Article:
You know what, maybe this ISN’T a terrible game. Maybe, in an effort to truly capture the feel of Friday the 13th, the creators intentionally made it repetitive and impossible to win. Maybe the constant deaths at the hand of Jason Voorhees reinforce the feelings of dread and hopelessness that the designers were hoping to evoke, while the ghost(?) of Jason’s mother represents repressed maternal longings in each of the protagonists, instead of just some additional random challenge. Maybe the fact that it’s not scary at all is meta-commentary on the nature of the distance we grant ourselves in watching horror movies so that we can be scared while not being in any actual danger.
Or maybe Friday the 13th is just a terrible game.
5. Batman Forever (SNES)
Ugh. It figures I’d get assigned to talk about this game and its obvious spiritual cousin, Timecop. What can I say about Batman Forever that hasn’t already been said in the following sentences? It’s an SNES game with loading times between every screen—screens that you can’t see much of, I might add, because the backgrounds are darker than a Sylvia Plath poem. The game tries to pass off rhythmic screeching as legitimate music (it’s not). Batman moves around like he’s in tryouts for Mortal Kombat. And, the controls are atrocious. Or so I hear. I haven’t played it.
About the only redeeming quality seems to be the fact that every thug gets a dorky name that appears alongside his health bar. Those aren’t just any clown goons you’re beating up. They are Tango and Chacha. Now you can associate names with faces when the nightmares begin of you slaughtering all those countless people—nightmares you would be having, at least, if you could ever get close enough to pull off a punch without getting killed yourself.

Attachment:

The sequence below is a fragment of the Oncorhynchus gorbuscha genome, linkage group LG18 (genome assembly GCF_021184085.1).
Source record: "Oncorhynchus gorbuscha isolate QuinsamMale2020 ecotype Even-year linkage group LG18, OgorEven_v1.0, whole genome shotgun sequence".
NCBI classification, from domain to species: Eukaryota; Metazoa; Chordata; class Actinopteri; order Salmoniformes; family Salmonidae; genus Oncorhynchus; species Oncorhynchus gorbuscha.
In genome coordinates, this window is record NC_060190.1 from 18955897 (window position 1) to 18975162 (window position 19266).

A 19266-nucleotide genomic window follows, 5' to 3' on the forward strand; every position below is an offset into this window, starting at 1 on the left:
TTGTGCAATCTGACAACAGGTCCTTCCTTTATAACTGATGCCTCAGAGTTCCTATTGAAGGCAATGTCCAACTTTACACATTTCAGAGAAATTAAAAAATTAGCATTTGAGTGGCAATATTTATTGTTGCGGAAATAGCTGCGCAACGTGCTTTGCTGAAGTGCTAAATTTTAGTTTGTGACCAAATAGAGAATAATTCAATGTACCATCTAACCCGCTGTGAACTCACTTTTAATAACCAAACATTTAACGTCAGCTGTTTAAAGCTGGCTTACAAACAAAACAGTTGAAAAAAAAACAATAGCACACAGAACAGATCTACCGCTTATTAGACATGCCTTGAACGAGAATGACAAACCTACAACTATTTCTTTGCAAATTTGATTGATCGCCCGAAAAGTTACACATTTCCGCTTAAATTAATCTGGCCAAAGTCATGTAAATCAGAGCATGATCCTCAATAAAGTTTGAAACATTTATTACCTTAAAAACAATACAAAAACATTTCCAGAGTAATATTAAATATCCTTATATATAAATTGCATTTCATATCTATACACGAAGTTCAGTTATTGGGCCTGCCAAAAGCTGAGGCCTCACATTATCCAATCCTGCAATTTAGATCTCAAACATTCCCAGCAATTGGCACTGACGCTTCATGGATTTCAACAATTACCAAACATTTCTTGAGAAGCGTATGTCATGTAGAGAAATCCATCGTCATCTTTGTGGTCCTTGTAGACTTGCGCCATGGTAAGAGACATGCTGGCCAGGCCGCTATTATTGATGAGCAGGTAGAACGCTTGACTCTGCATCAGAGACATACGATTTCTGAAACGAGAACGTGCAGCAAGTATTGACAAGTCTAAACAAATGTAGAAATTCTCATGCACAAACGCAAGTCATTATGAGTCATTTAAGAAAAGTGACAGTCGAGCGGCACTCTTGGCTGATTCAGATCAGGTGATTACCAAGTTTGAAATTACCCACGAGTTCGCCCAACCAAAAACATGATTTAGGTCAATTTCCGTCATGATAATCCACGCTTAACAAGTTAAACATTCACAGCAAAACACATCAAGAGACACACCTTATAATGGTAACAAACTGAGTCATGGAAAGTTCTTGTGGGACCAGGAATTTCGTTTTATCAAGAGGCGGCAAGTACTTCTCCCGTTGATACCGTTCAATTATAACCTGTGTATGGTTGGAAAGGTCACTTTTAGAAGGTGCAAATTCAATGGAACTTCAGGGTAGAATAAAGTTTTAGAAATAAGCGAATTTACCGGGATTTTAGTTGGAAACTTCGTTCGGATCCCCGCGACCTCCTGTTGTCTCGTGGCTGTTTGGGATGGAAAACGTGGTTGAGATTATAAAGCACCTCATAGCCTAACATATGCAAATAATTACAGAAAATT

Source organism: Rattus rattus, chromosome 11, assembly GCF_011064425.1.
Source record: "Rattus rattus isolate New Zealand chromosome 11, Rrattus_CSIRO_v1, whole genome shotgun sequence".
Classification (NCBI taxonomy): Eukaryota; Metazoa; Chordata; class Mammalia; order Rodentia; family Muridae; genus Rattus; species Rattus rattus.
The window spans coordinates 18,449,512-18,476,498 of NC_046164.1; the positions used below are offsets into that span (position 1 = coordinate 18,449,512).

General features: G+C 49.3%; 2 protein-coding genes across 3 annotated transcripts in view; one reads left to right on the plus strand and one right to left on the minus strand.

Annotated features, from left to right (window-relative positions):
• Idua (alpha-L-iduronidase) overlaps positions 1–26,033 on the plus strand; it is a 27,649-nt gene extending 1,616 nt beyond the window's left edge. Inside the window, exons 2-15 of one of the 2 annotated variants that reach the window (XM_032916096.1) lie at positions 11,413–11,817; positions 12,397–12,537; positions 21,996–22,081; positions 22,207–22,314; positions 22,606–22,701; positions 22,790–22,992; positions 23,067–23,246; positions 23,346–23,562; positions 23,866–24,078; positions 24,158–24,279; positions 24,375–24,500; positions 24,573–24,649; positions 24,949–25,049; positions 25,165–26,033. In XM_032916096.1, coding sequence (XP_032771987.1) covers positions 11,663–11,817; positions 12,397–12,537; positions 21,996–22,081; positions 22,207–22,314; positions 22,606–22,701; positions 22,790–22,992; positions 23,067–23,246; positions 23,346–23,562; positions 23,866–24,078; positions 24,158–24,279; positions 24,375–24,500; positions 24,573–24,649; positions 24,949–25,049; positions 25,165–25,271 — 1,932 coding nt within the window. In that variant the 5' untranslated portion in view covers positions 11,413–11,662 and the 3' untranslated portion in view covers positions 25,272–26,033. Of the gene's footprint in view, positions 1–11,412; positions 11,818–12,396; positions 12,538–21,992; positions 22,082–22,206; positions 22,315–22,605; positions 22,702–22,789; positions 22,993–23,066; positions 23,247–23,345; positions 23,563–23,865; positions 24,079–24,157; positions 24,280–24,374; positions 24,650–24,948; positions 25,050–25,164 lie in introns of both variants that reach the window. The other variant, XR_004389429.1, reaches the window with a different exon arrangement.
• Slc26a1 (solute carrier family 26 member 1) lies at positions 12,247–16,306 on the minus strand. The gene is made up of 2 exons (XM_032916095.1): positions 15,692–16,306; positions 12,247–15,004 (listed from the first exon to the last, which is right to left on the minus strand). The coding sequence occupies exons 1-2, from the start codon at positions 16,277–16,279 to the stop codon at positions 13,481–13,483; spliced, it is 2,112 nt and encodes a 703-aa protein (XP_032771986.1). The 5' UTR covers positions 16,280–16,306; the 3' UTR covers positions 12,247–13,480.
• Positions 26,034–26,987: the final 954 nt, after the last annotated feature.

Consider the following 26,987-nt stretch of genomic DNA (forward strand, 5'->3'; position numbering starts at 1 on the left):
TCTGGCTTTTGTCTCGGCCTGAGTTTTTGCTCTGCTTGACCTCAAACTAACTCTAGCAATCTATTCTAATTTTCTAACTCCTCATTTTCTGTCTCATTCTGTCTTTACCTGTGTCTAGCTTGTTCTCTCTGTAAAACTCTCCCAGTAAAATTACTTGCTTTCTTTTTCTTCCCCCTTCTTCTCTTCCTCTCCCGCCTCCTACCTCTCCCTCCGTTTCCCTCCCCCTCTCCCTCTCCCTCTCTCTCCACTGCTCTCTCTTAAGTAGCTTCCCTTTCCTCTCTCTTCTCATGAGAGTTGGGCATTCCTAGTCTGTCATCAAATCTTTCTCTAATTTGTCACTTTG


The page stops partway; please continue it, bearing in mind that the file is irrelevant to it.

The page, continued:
4. Ethnic Cleansing (PC)
Considering how many laughs I get out of playing games like the Atari rooftop masturbation sim Beat ‘Em and Eat ‘Em, or creepy Japanese rapist simulator Biko 3, the moral high road isn’t really a path I’m used to walking. Ethnic Cleansing, however, is an exception to my rule. Sorry to bring the room down, but EC is a legitimately racist and anti-Semitic game made by a neo-Nazi record label where you play as a murderous KKKlansman or skinhead. I’ve known about it for years, but I’ve avoided mentioning it on GameCola simply because the idea of even indirectly promoting this game and possibly giving the company a single sale makes my stomach turn, and I only break my silence on this game now because I’m reasonably certain they don’t sell it anymore. To give you an idea of how morally reprehensible this game is, consider the fact that the box advertises “realistic negro sounds”, and in-game when you shoot black people, it makes chimpanzee sounds. It’s as clever as it is classy.